Big Ten Championship scouting notebook | No. 13 Iowa vs. No. 2 Michigan

Saturday’s game to decide the Big Ten champ will test the toughness of Iowa’s defensive front.

Iowa+linebacker+Jestin+Jacobs+makes+a+tackle+during+a+football+game+between+Iowa+and+Kent+State+at+Kinnick+Stadium+on+Saturday%2C+Sept.+18%2C+2021.+The+Hawkeyes+defeated+the+Golden+Flashes+with+a+score+of+30-7.+

Grace Smith

Iowa linebacker Jestin Jacobs makes a tackle during a football game between Iowa and Kent State at Kinnick Stadium on Saturday, Sept. 18, 2021. The Hawkeyes defeated the Golden Flashes with a score of 30-7.

Chris Werner, Sports Reporter


Hassan Haskins seemed to be running in the open field a lot last Saturday when the Michigan tailback and his teammates dismantled rival Ohio State Buckeyes, 42-27. Haskins, a senior from Saint Louis, Missouri, totaled 169 rushing yards and five rushing touchdowns in Ann Arbor last weekend — something the Hawkeyes cannot let happen.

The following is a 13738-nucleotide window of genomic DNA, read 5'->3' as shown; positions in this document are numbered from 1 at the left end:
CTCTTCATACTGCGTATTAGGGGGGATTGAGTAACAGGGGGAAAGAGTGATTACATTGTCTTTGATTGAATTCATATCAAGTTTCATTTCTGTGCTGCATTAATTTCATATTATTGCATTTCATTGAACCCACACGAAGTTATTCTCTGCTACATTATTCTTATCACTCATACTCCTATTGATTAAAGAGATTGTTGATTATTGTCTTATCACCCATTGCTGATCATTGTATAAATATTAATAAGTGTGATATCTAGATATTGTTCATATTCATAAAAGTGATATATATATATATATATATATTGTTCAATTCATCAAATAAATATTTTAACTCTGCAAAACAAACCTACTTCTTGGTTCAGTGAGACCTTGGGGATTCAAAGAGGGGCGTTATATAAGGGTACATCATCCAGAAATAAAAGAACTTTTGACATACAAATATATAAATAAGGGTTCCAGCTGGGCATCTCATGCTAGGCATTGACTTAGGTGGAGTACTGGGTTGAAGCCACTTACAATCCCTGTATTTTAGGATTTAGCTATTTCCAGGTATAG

Six of Haskins’ 28 carries went for more than 10 yards and Iowa’s defense knows if the Hawkeyes have any chance to win the title on Saturday in Indianapolis, they must limit the run game before Haskins gets going.

Michigan’s rushing game has produced 35 of the Wolverines’ 53 touchdowns and Haskins has contributed 18 of those scores. By contrast, Iowa has scored 28 offensive touchdowns.

Haskins is the Big Ten’s second leading rusher with 1,232 rushing yards.

Iowa linebacker Jestin Jacobs said the Hawkeyes have to be ready for a battle against the Wolverines.

“There’s just a big physical team up front,” Jacobs told reporters Tuesday. “They get after the defense, they have good fundamentals, gain leverage and whatnot. They’re just a tough team. They know what they want to do. And if they want to run, they’re just gonna line up and just run right at you.”